Jesus went with the flow regularly. He did not wait to find perfect people to be his apostles. He went with the flow of ordinary humanity. He didn’t set up an office for the people to come to him. No, he went with the flow of daily life and met people in the marketplace, along the side of the road, on the shores of the Sea of Galilee, in the synagogue, at the village well, and in peoples’ homes.

A good mushroom hunter will find mushrooms in all kinds of entertaining places… (Photo by Mali Maeder)

Entertaining: Whimsical individuals are entertaining and amusing. When my Dad was about 80, he told me one day, “I could never get bored with life. There’s so much to learn and experience.” Dad was close to nature his entire life. You could say, he was constantly being entertained by God’s whimsical handiwork—whether Dad was trying to grow Carpathian walnuts, or planting a pink dogwood in the side yard, or mushroom hunting in the woods, or simply admiring a beautiful sunset.Jesus was entertaining too. The proof? He was an excellent teacher. And as someone has wisely said, good teachers are part entertainers. Jesus entertained people especially with his stories—while, simultaneously, imparting unforgettable lessons. In his parable of the Good Samaritan, he amusingly makes the “bad guy” the “good guy.” He proclaims that the poor widow, by dropping her two small coins into the temple treasury, is the most generous giver of all. Other times he entertains with surprising statements: Behold the lilies of the fields… blessed are the poor… the last shall be first… turn the other cheek.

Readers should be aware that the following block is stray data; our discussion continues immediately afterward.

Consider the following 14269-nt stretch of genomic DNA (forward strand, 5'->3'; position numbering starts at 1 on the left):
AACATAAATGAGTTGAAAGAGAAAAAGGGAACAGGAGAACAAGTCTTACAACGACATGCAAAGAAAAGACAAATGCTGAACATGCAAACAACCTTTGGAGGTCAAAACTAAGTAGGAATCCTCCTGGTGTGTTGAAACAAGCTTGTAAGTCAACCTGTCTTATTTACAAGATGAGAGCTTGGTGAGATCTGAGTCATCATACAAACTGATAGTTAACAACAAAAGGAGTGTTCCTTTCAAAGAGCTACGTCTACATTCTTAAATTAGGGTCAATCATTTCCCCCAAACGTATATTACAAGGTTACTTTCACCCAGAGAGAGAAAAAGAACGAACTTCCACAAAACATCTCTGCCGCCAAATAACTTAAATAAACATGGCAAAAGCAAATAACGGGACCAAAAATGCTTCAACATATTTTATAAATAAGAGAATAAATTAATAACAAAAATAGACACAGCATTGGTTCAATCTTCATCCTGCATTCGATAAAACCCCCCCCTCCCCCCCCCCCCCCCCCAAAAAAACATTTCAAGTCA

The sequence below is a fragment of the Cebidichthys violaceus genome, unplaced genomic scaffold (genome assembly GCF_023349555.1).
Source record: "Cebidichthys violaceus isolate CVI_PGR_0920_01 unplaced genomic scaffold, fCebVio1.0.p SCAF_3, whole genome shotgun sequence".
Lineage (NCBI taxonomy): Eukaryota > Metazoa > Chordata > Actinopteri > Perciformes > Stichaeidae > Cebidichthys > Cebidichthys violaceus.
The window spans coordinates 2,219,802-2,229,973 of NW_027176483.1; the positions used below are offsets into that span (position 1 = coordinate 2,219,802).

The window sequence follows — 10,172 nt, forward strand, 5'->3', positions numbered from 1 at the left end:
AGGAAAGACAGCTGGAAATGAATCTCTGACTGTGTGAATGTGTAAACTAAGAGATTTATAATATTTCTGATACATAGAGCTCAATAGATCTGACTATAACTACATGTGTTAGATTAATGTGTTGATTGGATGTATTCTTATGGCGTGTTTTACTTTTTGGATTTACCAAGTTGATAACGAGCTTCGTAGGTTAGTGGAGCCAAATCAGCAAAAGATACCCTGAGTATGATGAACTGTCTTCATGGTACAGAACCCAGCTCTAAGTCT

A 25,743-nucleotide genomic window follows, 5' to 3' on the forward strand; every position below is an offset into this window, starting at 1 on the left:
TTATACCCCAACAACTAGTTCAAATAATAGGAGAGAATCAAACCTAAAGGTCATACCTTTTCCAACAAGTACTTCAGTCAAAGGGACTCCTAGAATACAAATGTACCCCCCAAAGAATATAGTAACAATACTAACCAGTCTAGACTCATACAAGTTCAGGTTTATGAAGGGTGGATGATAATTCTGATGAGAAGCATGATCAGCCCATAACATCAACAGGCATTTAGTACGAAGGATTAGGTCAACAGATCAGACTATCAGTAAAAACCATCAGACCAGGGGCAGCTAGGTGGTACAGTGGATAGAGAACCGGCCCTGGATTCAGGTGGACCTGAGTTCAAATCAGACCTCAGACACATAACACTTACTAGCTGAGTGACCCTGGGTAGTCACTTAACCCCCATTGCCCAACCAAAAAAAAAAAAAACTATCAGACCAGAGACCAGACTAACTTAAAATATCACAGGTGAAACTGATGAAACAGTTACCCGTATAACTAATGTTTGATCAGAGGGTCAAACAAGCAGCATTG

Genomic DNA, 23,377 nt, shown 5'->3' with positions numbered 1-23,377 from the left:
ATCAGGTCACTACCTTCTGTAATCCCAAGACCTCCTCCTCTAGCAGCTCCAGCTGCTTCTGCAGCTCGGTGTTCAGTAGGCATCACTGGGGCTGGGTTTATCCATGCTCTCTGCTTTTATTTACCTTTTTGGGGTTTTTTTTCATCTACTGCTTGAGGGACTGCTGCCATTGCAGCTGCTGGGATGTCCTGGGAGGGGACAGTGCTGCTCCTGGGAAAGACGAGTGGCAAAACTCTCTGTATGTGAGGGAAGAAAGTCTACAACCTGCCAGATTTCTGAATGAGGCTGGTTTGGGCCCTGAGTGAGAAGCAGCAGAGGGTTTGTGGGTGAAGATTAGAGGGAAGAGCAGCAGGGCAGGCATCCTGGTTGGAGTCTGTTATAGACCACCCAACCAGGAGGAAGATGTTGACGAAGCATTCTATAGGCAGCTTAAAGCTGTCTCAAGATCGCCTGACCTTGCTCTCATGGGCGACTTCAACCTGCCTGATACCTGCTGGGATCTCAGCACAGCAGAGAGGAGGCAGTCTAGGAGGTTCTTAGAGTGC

Did anything in this reflection speak to you today? If so, what and why?

What words would you choose to describe God or Jesus? Why?

Do you share any of the whimsy of God? If so, give a few examples of when you’ve been whimsical. How does being whimsical make you feel?